They say one man’s trash is another man’s treasure, and if you’ve ever gone dumpster diving, you know the joys of finding something unique for free. Well, sanitation workers have that opportunity every day. Here are 12 stories of the wildest finds these workers have ever…found.
12. Missed one
I was a county park worker for a summer: mow the grass, trim trees, repair playgrounds/picnic areas, etc. This was a very large, thousands of acres, lots of woods park. There was close to 60 garbage cans on the property. We took turns being trash guys with one large pickup truck that had been trash hauler for YEARS. The thing stunk, bad. I was pretty quick at the job, used free time after my hauling to read the news paper or just mess around for a couple hours at the end of the day. Well, one day the supervisor catches me, I was being stupid about parking location and instead of chewing me out says “bet you missed one garbage!” I thought after two months I knew the park pretty well, he pulls out the trail map and shows me, almost dead center of the woods, one location with the trash symbol on it… and insists I bring a wheelbarrow.
Okay, how bad can this be? Almost a quarter mile into the woods, there’s a pair of trash cans, and the lids aren’t quite sitting right on them. Walking up, the smell hits me. Terrible in the humid Minnesota August heat. open the top to see they’re both filled to the top with dog shit baggies. They had to be over 50lbs each, there was a lot of struggle to get each one up and I was dry heaving after the first one, and only one would fit into when wheel barrow at a time.
Getting back to the shop to clean up and go home for the day, I asked my fellow park workers about and none of them even knew it was there, it hadn’t been emptied for months.
11. Poor little things
I grew up hauling trash in a family owned business. When I was about ten we were hauling trash at 4 am and our first stop we went out to the chicken farm just outside of town. When I got out all I could hear was chirping. I threw back the lids of the dumpster and it was filled with little crates of baby chicks. I’m talking hundreds of them (it was a 6 yard container). I don’t know why they threw them away (my dad said they were probably sick or something). What else could we do but dump the container. For the next few hours all I could think about was how the chirping got quieter and quieter as we packed on a load. By the time we got to the landfill only a few were still alive.
25 years later that shit still haunts me.
10. Be careful what you throw away
Not a garbage man, but I used to remove hazardous waste from a large hospital. One day I got called into the OR because some tech had thrown away a gallbladder that needed to be tested for cancer. We called the dumpster company and they came to open it, I then spent the next 3 hours or so going through the dumpster searching for a cancer ridden gallbladder.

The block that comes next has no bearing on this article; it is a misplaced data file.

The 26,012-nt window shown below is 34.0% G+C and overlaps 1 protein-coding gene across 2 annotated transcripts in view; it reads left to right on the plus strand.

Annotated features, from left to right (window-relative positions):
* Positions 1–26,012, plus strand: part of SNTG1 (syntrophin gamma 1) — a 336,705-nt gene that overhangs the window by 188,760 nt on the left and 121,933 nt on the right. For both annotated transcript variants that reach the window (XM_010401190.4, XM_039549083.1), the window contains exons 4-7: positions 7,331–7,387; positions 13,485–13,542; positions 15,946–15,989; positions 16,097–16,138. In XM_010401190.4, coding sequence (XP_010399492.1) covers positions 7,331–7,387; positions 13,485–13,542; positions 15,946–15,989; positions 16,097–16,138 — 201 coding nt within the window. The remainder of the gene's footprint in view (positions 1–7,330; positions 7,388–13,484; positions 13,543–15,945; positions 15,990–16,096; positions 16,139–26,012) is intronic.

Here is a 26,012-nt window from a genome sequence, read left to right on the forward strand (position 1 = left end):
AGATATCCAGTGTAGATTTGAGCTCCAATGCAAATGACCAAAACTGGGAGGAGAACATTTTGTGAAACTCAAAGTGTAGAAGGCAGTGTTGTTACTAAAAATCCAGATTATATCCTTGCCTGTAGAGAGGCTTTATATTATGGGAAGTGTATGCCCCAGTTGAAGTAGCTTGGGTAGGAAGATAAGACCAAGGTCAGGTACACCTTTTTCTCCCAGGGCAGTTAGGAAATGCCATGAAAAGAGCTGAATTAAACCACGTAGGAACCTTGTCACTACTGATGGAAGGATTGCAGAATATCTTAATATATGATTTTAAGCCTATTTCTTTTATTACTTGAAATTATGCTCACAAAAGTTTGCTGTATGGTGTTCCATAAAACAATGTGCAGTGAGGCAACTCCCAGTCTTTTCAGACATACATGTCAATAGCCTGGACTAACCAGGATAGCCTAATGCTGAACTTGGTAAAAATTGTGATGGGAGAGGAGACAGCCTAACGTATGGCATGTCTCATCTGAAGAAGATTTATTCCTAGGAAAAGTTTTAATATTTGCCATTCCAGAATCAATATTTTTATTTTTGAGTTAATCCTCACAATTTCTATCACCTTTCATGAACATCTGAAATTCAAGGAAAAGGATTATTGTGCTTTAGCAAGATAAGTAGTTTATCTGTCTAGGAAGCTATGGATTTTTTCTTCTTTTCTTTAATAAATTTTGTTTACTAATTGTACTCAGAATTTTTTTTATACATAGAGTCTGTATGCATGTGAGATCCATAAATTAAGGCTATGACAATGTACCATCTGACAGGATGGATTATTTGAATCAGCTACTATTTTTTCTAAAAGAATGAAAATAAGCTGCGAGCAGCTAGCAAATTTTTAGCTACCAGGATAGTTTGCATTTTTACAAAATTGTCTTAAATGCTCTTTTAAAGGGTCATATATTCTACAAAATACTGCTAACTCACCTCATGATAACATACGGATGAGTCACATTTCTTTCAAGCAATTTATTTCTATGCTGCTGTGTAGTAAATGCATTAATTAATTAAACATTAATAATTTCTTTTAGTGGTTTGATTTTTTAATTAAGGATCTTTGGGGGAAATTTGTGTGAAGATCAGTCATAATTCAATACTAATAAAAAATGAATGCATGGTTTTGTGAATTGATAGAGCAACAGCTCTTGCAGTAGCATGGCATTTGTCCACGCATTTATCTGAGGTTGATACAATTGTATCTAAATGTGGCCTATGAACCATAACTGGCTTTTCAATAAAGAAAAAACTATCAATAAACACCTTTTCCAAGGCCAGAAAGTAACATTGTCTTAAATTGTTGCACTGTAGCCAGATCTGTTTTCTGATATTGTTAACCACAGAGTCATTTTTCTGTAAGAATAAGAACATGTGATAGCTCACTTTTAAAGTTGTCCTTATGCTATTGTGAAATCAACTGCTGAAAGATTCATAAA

9. A good side hustle
A friend of mine worked for garbage collecting and later at a sorting facility. He made a very decent business selling all sorts of electronics and appliances people would leave at the free drop-off point.
He had hundreds of old computers. Commodores, Amigas, old Mac’s and gaming consoles (pre PS/Xbox). He’d switch around the dead parts (if any), re-solder components, clean everything in some alcohol solution where you dip the whole chip board. He even used some sort of chemical that would de-age the plastic. You know how old plastic goes all yellow, he wiped this solution on it and left for a day or so and it would look just like new.
8. A perfect playhouse
My grandfather used to work at the dump. My family called it the road 120 hardware store. He brought everything home. Tools galore, all kinds of metal for recycling, furnature, decorative odds and ends. He built my sister and I a playhouse outside that was entirely furnished with people’s junk. Child sized table and chairs, a tiny TV and radio, loads of toys that just needed a little scrubbing. My grandparents had a yearly garage sale with all the findings they didn’t want and made hundreds of dollars selling people their own fat asses back to them.
7. Moving day is the worst
I was a driver for a large company with green trucks. People will throw ANYTHING away. Skinned sheep heads. Gigantic, soiled sex toys. Deer stomachs. One house had 15 bags of nearly-new, designer clothes in the trash each week for almost a month. Move-out piles were the worst. People would toss out what seemed like the entire contents of the house, and it would take us 15 minutes to load the truck, then we would fill up early and have to run to the landfill, and it would screw the whole day.
Found some good stuff, too. An entire box of brand-new, embossed metal Rolling Rock Beer signs that I sold on EBay for $400. An unopened box of copper tubing. My loader found two 1920’s baseball cards worth several thousand dollars.
6. Vintage cards
Not a garbage man, but my buddy curb surfed a neighbor’s place while moving out and found a huge box of baseball cards. For those who don’t know, most baseball cards made between 1980 and 1995 are completely worthless, but I collect and it was a nice gesture. I dug though about half of them one night and found literally nothing of value of any more than 10 cents or so. The next night i was trying to avoid work and decided to continue on my exercise in futility. At the bottom of the box I notices some cards that looked “different” on their sides. Somehow, some real vintage desirable cards had found their way. Among the, a complete set of 1957 Elvis Cards, a complete 1950s Topps western set, a large group of 1954 Bowman football cards with hall of famers and a 1958 near complete set of Topps cards with Jim Brown Rookie. In all, easily worth $1000=$1500 or so.
5. Students are wasteful